Nathan Fillion in <EM>Serenity</EM> Nathan Fillion in Serenity

Movie sets can be notoriously cold and impersonal places where busy cast and crew members scurry around barely looking each other in the eye, but that wasn't the case with Serenity, writer-director Joss Whedon's big-screen take on his short-lived sci-fi Western series, Firefly. No, it was the kind of set where Whedon begins a take by yelling to his actors, "OK, everybody, be awesome!" It was a place where the cast openly joked about rubbing each other's behinds, and a mysterious bottle labeled "Extra Longlasting SEXY Powder" could be found where the actors relax in between takes. In short, everyone had a grand old time. And why not? After all, the chance to revive a canceled TV series as a feature doesn't come along every day, and that's something that everyone involved with Serenity is keenly aware of. "There's a different energy this time — we don't feel the specter of doom hanging over our heads," jokes Whedon. "When we were making the series for Fox, there was this overriding feeling that we weren't liked by our parents. But Universal [which bankrolled Serenity] has been so supportive. It's been such a positive experience." spent the day roaming the passageways of the rebuilt Serenity, catching up with some of the ship's crew as well as the guy who pulls their strings.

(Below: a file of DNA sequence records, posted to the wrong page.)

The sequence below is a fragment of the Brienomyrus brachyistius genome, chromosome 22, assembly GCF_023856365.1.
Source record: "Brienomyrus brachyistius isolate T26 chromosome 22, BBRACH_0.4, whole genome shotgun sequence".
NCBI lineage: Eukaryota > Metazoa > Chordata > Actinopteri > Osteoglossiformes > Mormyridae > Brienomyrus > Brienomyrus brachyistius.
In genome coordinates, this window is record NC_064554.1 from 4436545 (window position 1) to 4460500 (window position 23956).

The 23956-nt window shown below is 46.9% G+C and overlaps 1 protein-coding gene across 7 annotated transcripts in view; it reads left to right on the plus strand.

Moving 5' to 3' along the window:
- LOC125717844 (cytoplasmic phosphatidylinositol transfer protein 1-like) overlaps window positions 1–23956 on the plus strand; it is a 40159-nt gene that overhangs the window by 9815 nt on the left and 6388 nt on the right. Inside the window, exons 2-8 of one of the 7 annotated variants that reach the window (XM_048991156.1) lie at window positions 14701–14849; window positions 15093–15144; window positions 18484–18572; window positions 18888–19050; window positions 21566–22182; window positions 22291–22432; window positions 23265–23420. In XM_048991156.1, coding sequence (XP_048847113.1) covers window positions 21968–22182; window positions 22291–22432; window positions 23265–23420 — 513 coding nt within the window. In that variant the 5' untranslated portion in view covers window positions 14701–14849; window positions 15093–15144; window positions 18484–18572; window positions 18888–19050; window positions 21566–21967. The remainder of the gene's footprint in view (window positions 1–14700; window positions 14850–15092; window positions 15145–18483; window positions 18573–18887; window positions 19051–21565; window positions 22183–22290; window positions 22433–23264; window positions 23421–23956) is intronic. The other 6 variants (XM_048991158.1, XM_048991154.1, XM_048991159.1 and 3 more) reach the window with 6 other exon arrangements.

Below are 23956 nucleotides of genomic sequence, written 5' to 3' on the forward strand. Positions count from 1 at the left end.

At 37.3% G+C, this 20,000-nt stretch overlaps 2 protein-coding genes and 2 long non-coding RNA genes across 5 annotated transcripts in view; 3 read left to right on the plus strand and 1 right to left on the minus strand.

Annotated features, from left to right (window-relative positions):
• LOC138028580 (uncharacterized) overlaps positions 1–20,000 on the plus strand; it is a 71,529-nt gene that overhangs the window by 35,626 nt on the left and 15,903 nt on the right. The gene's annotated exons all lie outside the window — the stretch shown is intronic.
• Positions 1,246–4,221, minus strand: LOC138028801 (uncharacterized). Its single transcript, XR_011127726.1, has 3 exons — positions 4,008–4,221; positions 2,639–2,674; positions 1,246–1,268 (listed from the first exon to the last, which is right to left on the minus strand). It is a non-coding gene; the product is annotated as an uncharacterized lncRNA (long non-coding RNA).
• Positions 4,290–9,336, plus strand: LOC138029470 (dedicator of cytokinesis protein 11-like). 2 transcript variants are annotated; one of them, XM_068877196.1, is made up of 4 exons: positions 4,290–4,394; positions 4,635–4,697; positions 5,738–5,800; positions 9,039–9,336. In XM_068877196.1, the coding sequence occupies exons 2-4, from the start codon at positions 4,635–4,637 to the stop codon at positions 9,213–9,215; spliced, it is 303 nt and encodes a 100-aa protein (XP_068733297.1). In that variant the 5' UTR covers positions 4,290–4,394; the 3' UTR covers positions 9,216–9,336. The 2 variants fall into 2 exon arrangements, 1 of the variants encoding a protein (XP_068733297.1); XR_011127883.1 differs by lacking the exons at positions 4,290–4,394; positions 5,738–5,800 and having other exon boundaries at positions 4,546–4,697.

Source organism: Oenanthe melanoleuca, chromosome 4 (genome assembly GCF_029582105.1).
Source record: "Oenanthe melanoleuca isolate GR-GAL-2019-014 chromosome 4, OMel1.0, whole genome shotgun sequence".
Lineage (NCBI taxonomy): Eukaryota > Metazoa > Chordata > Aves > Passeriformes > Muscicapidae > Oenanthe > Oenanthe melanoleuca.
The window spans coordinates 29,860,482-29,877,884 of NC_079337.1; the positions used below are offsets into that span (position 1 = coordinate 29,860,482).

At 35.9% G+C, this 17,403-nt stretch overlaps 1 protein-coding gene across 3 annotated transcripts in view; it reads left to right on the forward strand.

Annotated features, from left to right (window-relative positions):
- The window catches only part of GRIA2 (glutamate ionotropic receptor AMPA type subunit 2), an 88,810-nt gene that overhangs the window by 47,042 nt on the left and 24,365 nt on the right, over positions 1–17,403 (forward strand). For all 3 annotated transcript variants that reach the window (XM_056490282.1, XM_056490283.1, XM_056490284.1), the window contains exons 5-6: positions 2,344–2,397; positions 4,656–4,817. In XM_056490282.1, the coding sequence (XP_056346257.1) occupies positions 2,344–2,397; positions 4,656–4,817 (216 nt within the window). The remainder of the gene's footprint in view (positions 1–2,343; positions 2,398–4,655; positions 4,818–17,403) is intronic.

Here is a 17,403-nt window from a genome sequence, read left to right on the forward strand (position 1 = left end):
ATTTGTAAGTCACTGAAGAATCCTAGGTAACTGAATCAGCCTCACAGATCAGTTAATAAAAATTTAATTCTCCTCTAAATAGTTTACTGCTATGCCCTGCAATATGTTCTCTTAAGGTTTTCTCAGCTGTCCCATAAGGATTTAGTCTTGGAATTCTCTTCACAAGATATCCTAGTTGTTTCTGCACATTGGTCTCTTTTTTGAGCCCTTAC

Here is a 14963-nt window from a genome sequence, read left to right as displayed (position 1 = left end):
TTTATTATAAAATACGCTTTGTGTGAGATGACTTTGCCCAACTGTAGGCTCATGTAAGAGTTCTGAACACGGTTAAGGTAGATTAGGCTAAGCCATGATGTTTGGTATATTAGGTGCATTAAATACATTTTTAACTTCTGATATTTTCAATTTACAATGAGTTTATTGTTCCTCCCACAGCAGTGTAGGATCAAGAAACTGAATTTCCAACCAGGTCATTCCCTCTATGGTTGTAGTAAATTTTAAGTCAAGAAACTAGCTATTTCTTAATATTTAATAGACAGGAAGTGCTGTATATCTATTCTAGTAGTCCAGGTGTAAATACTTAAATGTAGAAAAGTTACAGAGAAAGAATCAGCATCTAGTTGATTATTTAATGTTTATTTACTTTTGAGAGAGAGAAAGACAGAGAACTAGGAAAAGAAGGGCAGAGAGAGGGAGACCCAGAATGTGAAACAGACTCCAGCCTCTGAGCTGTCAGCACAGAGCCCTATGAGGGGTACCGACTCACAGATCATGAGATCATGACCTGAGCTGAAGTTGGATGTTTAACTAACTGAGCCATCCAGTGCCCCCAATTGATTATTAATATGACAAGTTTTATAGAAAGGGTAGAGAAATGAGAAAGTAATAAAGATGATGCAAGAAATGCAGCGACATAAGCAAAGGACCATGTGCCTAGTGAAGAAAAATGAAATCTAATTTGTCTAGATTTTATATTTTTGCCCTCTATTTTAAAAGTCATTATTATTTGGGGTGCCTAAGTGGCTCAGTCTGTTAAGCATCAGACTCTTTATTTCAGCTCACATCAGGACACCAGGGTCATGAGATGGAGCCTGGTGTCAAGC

Nathan Fillion isn't only the once and future star of Firefly/Serenity — he's also the show's biggest fan (next to Whedon, of course). "I remember meeting with Joss when he was casting the pilot," says the actor, who plays Mal Reynolds (or, as he's known in cyberspace, "Captain Tightpants"). "I had a lot of questions about the show and he had a lot of answers. Everything he said left me going, 'Oh, of course it would be like that!' I watch other sci-fi shows [with a] suspension of disbelief, but this is far more reality-based and it's the reality of our world that I love." Like Firefly's devoted fans, Fillion spent the first few postcancellation months in a state of mourning. But when he got the call that Serenity was a go, a weight was lifted off his shoulders. The first few days on set were "unreal," he says. "What we do here feels to me like the TV show, but then I see the dailies and I see the difference. This is darker, edgier stuff; things we couldn't have done on TV."  "Darker, edgier" also describes Mal's state of mind as Serenity starts unspooling. "The film picks up a few months after the series left off and Mal is definitely a darker, sadder man. Let's just leave it at that." To lighten the mood, Fillion has become the set clown, cracking jokes — that is, whenever he's not pondering Serenity's prospects. "All I want is for this movie to be a huge success," he says eagerly. "I want it to lead to a trilogy, because I want to do this again."